Summary:

While the choice of Via Technologies is not critical if restricted to this one model, if a similar switch away from Qualcomm chipsets occurred across all Samsung’s CDMA phone models, it would represent a real challenge to the market’s status quo. ABI Research VP of Engineering […]

While the choice of Via Technologies is not critical if restricted to this one model, if a similar switch away from Qualcomm chipsets occurred across all Samsung’s CDMA phone models, it would represent a real challenge to the market’s status quo.

ABI Research VP of Engineering James Mielke, on Samsung’s choice to drop Qualcomm in an existing handset model. That could indicate issues with the radio inside the Droid Charge, although I haven’t heard of any widespread problems. The phone is a dual-mode handset supporting both CDMA/EVDO and LTE on the Verizon Wireless network in the U.S.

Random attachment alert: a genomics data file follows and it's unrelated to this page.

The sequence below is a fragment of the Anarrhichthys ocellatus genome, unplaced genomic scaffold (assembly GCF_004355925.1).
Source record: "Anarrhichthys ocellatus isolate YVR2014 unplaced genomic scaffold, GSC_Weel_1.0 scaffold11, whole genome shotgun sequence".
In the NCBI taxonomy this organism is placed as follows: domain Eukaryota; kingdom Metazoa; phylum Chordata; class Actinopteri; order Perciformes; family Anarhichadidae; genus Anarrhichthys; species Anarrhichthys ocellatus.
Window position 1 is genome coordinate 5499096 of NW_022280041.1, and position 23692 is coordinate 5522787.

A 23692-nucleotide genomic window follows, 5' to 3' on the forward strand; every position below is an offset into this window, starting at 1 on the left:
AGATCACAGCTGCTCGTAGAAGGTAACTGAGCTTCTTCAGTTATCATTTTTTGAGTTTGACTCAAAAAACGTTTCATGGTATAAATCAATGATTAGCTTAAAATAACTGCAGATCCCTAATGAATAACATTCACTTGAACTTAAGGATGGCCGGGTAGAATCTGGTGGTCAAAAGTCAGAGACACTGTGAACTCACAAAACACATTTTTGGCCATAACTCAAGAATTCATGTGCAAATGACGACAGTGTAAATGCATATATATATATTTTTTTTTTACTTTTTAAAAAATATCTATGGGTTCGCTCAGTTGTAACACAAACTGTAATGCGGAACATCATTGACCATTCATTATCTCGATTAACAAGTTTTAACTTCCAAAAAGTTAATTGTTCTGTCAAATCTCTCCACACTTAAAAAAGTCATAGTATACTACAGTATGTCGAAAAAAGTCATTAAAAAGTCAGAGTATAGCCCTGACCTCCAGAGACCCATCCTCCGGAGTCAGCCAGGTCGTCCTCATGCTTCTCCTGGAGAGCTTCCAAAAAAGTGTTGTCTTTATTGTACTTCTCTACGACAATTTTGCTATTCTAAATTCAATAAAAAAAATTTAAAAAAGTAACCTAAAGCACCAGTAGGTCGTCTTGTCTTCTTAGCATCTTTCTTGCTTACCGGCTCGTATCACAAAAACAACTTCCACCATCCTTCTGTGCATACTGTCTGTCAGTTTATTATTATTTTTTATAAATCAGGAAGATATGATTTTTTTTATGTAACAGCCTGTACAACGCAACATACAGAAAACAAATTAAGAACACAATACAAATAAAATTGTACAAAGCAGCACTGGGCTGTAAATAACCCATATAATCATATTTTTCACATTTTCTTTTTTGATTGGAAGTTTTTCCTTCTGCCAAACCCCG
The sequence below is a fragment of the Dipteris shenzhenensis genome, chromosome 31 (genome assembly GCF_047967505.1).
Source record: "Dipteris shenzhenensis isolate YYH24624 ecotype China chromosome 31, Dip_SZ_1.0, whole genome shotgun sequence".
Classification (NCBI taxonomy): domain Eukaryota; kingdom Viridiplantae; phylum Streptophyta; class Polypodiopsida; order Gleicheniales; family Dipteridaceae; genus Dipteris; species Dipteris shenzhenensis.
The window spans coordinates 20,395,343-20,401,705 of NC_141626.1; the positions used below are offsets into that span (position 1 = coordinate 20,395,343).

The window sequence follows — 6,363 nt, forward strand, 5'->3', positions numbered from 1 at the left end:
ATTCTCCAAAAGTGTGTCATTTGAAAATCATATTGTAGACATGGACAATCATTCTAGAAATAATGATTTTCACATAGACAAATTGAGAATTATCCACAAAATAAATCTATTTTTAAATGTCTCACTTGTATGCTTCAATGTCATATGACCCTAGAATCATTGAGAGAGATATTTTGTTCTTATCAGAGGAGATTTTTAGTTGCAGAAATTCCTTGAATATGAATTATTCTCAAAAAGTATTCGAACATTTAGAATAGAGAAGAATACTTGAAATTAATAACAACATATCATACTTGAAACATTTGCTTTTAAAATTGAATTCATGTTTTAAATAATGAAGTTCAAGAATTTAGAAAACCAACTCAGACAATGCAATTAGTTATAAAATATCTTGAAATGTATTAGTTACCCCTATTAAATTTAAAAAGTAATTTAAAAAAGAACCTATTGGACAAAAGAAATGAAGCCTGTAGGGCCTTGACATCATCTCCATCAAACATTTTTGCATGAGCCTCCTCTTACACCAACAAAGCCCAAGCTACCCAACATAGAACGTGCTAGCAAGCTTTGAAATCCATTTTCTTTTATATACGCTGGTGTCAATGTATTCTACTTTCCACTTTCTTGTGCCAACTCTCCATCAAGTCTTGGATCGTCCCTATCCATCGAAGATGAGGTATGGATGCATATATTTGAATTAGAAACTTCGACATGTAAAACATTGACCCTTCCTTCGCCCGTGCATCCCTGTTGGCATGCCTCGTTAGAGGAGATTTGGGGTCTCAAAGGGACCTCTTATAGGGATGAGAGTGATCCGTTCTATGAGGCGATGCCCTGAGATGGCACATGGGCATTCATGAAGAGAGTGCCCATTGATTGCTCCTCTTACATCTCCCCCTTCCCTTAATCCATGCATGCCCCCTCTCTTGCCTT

Instead, this may be exactly what Mielke is insinuating; a shot across the bow from Samsung to Qualcomm. And it represents a nice win for Via, which has struggled in its x86 battle against Intel’s Atom line and recently sold off its S3 Graphics unit for $300 million to HTC.

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